Much talk is spent on discussing the metaverse as some far-off, lofty ideal – and this is not without good reason. For the metaverse to fulfil the promise Big Tech sees in it will take a number of years.
Not only must the online infrastructure be built first, but VR headsets need to become far more commonplace than they are today. Yet all of this is not to say that the metaverse isn’t already here in certain ways, as evidenced by the growing number of metaverse coins circulating on the blockchain.
Here are a few key examples of where the metaverse has already established itself as a force to be reckoned with in 2022.
One of the biggest growth edges for wider adoption of the metaverse is through gaming – this is natural, given the technology that underpins VR got its start in the world of video games.
One need only look to the growing line-up of VR optimized games available on the PlayStation’s VR platform, which is slated for a major update in the form of the PlayStation 5 compatible PSVR2 due to release in early 2023, to recognize that this is the most likely vector through which wider adoption of the consumer technology necessary to get the metaverse off the ground will find its way into regular households.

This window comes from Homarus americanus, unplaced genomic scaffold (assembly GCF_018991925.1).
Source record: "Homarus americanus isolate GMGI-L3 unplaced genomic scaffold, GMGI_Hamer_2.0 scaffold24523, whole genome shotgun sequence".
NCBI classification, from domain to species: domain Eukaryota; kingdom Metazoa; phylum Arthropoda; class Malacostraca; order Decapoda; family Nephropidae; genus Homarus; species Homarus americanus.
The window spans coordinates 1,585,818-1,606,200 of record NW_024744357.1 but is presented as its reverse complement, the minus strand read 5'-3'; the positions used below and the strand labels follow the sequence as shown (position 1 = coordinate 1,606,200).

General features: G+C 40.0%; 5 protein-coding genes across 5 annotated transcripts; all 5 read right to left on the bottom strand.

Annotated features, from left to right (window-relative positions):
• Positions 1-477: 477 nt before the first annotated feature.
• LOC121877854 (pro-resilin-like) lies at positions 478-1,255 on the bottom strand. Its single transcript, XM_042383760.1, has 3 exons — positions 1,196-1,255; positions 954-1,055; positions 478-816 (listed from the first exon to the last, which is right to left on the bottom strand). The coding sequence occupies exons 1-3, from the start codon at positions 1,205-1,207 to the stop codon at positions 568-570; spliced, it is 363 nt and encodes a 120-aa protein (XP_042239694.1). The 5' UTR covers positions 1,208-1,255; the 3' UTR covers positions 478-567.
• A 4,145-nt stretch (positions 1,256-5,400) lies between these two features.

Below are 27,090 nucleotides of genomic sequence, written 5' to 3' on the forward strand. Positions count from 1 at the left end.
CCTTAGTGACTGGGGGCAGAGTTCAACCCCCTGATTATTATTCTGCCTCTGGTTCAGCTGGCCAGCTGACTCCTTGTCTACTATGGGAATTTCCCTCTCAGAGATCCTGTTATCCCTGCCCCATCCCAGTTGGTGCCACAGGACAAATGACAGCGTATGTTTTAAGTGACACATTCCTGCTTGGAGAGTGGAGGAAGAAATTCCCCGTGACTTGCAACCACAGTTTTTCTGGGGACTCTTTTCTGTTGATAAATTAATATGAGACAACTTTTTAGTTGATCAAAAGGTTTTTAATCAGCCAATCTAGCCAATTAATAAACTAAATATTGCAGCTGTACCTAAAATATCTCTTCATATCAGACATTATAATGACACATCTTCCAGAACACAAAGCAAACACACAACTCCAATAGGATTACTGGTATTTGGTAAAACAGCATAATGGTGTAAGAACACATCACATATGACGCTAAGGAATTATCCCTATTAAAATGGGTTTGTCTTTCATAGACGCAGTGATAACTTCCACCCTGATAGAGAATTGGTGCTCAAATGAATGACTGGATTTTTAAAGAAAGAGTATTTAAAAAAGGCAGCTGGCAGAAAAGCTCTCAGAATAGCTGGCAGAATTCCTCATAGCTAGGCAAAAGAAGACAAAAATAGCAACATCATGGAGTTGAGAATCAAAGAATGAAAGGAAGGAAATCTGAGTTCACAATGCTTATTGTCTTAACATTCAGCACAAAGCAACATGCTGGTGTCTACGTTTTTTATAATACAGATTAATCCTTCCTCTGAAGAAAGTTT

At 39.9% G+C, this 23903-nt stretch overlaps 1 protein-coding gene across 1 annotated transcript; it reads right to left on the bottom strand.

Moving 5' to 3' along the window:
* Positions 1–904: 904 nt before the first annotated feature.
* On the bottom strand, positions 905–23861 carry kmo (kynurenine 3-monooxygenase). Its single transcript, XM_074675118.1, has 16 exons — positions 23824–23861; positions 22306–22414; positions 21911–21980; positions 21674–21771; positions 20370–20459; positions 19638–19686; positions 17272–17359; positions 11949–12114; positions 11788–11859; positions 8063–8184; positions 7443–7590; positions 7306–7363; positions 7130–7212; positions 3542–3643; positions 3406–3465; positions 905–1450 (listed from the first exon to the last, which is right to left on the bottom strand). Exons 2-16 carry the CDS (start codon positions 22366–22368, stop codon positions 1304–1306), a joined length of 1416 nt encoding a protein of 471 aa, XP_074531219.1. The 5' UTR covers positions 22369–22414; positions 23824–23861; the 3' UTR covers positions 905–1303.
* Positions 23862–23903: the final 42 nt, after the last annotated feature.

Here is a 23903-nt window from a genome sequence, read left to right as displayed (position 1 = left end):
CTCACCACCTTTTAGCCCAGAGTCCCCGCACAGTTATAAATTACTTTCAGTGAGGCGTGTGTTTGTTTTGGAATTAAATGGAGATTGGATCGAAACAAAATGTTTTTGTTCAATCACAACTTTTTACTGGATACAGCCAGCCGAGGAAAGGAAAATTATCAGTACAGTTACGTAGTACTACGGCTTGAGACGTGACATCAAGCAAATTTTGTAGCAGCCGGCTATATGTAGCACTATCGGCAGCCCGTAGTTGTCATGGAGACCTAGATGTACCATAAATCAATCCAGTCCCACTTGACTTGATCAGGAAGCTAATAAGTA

While the type of VR gaming offered by Sony can largely be thought of as prioritizing immersion, other developers have sought to adapt their existing offerings to the new technology. This is evident with PokerStars Casino, an established name in the online gaming space that regularly appears among top lists outlining the best casino bonuses available through leading industry sources. PokerStars announced in March the arrival of its Casino One Virtual Reality experience.
This service, running on Meta’s Quest Platform, gives players the opportunity to play alongside one another in a VR gaming room against a backdrop of a virtual Las Vegas strip. With the full complement of casino classics on offer here, from blackjack to roulette, this is one of the most appealing and well realized VR experiences out there today, drawing as it does on this platform’s considerable experience in hosting gaming rooms.
Through this offering, it’s increasingly easy to imagine how related sectors could adapt their existing online presence to the VR space.
Another area where we’re seeing this tech make some headway is in the form of sports spectatorship. VR tech is a good fit for this concern as its unique selling point – the ability to place a user into a 1st person digital perspective, naturally makes it a good option for letting people gain access to in-demand events.
Back in April, Italian metaverse, “The Nemesis”, hosted the world’s first metaverse soccer match between Fiorentina and hosts AC Milan in the San Siro Stadium. The event, offered to users tuning in to the game from Africa and the Middle East, represented a major step towards normalizing the prospect of spectating major events through a VR medium.
Before long you can expect to see more games, and other oversubscribed occasions such as popular music concerts, offering discount tickets for VR participation as the technology reaches wider audiences.
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